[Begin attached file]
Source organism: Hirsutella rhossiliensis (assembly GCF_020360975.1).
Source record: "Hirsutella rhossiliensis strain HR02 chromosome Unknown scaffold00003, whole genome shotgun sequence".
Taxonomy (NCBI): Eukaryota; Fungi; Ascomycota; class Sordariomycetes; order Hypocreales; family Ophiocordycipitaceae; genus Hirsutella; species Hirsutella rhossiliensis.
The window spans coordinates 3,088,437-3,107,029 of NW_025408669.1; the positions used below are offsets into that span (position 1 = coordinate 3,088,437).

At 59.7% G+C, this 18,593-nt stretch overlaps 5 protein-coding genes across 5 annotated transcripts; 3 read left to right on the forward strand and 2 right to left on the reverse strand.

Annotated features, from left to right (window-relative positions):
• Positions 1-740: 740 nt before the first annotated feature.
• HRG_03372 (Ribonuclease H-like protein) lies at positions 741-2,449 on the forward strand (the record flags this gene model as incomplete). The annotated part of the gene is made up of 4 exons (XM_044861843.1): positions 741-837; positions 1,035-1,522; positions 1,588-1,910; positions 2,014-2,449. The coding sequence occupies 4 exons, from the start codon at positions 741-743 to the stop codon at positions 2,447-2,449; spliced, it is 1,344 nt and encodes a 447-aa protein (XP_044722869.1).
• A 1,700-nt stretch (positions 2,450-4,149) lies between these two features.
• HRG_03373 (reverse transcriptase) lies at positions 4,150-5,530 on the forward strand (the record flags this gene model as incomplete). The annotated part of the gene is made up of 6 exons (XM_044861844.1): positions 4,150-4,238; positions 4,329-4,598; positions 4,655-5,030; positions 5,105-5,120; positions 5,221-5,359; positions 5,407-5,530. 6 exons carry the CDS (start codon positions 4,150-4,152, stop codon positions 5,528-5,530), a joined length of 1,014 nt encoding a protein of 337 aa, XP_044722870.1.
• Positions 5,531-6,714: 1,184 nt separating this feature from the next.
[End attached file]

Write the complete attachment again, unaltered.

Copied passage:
Source organism: Hirsutella rhossiliensis (assembly GCF_020360975.1).
Source record: "Hirsutella rhossiliensis strain HR02 chromosome Unknown scaffold00003, whole genome shotgun sequence".
Taxonomy (NCBI): Eukaryota; Fungi; Ascomycota; class Sordariomycetes; order Hypocreales; family Ophiocordycipitaceae; genus Hirsutella; species Hirsutella rhossiliensis.
The window spans coordinates 3,088,437-3,107,029 of NW_025408669.1; the positions used below are offsets into that span (position 1 = coordinate 3,088,437).

At 59.7% G+C, this 18,593-nt stretch overlaps 5 protein-coding genes across 5 annotated transcripts; 3 read left to right on the forward strand and 2 right to left on the reverse strand.

Annotated features, from left to right (window-relative positions):
• Positions 1-740: 740 nt before the first annotated feature.
• HRG_03372 (Ribonuclease H-like protein) lies at positions 741-2,449 on the forward strand (the record flags this gene model as incomplete). The annotated part of the gene is made up of 4 exons (XM_044861843.1): positions 741-837; positions 1,035-1,522; positions 1,588-1,910; positions 2,014-2,449. The coding sequence occupies 4 exons, from the start codon at positions 741-743 to the stop codon at positions 2,447-2,449; spliced, it is 1,344 nt and encodes a 447-aa protein (XP_044722869.1).
• A 1,700-nt stretch (positions 2,450-4,149) lies between these two features.
• HRG_03373 (reverse transcriptase) lies at positions 4,150-5,530 on the forward strand (the record flags this gene model as incomplete). The annotated part of the gene is made up of 6 exons (XM_044861844.1): positions 4,150-4,238; positions 4,329-4,598; positions 4,655-5,030; positions 5,105-5,120; positions 5,221-5,359; positions 5,407-5,530. 6 exons carry the CDS (start codon positions 4,150-4,152, stop codon positions 5,528-5,530), a joined length of 1,014 nt encoding a protein of 337 aa, XP_044722870.1.
• Positions 5,531-6,714: 1,184 nt separating this feature from the next.